Tampa Startup Making Water From Air Says Tech Can Go Mainstream
(Bloomberg) -- Genesis Systems LLC, the latest startup touting a contraption that sucks water out of the air, says it has found a way to do it in a cheaper and more scalable way than rivals. It now needs to deliver.
The Tampa, Florida-based company, which just signed its first deal to install a shipping-container-sized water-harvesting machine at Port San Antonio, will announce on Tuesday several additional agreements in development areas across the world, according to Chief Operating Officer David Stuckenberg. The company has been in talks with entities in 21 countries, with a pipeline of potential tie-ups worth more than $100 million, he said.
Water-from-air technology has been a ripe area for research and development in recent years, especially as climate change forces more human habitation on dry, hot landscapes. But emerging technology is generally much more expensive than desalination. There’s also the question of size, with many solutions producing only limited amounts of drinking water to complement primary sources. Critics also question whether removing humidity from air could disrupt the climate by impacting rainfall, a concern Stuckenberg says isn’t valid.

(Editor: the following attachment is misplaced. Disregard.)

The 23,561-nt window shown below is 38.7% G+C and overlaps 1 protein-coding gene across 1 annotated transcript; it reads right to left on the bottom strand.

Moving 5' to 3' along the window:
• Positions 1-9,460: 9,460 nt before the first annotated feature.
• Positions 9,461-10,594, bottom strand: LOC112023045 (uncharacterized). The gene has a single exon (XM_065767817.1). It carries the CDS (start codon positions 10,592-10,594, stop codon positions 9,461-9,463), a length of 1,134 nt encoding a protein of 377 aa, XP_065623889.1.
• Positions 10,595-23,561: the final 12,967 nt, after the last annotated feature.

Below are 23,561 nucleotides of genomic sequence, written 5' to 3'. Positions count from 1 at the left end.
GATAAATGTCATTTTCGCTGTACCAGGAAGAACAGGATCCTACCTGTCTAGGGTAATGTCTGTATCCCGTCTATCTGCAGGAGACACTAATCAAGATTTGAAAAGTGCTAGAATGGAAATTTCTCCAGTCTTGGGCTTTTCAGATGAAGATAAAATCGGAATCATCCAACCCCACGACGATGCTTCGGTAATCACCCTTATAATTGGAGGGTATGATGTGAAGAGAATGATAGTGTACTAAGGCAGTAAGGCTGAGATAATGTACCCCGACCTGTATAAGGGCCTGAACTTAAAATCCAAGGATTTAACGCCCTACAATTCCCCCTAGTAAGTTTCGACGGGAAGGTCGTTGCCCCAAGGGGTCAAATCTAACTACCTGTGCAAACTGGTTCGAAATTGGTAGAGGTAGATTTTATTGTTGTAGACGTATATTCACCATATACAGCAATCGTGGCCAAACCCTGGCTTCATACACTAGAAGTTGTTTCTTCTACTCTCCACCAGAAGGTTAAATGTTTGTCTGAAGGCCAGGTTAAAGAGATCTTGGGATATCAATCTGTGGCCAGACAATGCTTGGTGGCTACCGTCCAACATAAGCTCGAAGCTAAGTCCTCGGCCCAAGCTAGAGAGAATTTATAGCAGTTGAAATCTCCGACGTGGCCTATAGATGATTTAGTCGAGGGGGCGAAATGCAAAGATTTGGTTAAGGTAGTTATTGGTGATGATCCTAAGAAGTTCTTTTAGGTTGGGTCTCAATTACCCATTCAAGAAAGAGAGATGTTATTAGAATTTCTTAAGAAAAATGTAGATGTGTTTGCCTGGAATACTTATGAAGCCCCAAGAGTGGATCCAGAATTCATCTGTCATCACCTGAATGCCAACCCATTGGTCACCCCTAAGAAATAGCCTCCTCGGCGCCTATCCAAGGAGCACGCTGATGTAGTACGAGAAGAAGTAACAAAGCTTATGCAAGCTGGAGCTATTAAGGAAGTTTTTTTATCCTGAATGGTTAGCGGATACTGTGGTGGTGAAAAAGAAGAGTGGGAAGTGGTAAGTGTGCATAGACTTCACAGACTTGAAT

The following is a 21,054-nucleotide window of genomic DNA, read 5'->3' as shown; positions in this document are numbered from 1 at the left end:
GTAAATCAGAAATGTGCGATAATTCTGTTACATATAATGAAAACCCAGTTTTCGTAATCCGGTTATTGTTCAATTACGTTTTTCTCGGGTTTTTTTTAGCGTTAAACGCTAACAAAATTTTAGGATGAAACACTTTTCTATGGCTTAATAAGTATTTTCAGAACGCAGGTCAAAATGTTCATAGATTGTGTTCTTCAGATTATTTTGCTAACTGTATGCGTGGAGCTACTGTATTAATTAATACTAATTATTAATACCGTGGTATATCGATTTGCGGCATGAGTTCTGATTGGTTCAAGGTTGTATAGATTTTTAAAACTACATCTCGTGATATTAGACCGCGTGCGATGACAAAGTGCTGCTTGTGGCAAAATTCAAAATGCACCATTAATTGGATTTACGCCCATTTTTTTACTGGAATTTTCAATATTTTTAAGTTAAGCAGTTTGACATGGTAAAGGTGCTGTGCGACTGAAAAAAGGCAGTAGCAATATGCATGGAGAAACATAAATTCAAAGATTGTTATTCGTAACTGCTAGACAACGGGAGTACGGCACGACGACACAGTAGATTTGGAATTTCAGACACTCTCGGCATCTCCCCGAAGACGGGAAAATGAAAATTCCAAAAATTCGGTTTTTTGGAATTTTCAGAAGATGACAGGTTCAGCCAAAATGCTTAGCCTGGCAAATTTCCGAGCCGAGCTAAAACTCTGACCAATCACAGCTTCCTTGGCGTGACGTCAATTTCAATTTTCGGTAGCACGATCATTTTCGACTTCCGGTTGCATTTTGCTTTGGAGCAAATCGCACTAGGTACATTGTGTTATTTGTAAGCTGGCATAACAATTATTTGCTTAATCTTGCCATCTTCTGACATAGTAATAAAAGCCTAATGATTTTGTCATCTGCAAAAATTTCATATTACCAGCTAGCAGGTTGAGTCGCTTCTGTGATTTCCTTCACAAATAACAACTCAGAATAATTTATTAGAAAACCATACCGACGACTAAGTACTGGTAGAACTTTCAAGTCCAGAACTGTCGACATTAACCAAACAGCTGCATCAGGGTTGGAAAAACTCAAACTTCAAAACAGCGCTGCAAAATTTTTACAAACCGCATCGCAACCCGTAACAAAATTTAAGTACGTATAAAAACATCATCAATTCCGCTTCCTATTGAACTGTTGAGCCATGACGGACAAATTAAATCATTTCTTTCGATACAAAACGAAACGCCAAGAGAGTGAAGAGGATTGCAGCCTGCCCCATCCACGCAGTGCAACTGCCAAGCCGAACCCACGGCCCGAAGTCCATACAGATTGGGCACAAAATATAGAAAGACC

A Series A funding round of about $200 million is in the works, which would value the company at more than $1 billion, he said. Down the line, the company will consider options for going public. Existing investors include Ned Allen, former chief scientist of Lockheed Martin Corp., and Jordan Noone, co-founder of 3D-printed rocket maker Relativity Space.
Closely-held Genesis’s portable machine -- called Water Cube -- makes 1,000 to 2,000 gallons of fresh water a day at costs below competitors, said Stuckenberg, a research fellow at Johns Hopkins University’s Applied Physics Laboratory and a former combat pilot. He didn’t specify how his desiccant-based technology is cheaper and more scalable or share a firm timeline for commercial production.
Eventually, the technology could help alleviate water shortages and tensions that are being exacerbated by growing populations and a changing climate, said Stuckenberg, who co-founded the firm with his wife, Shannon, its CEO.
“Water scarcity, hunger: These are dragons we can slay with technology,” he said. “We’re not in a race against a competitor. We’re in a race against conditions.”
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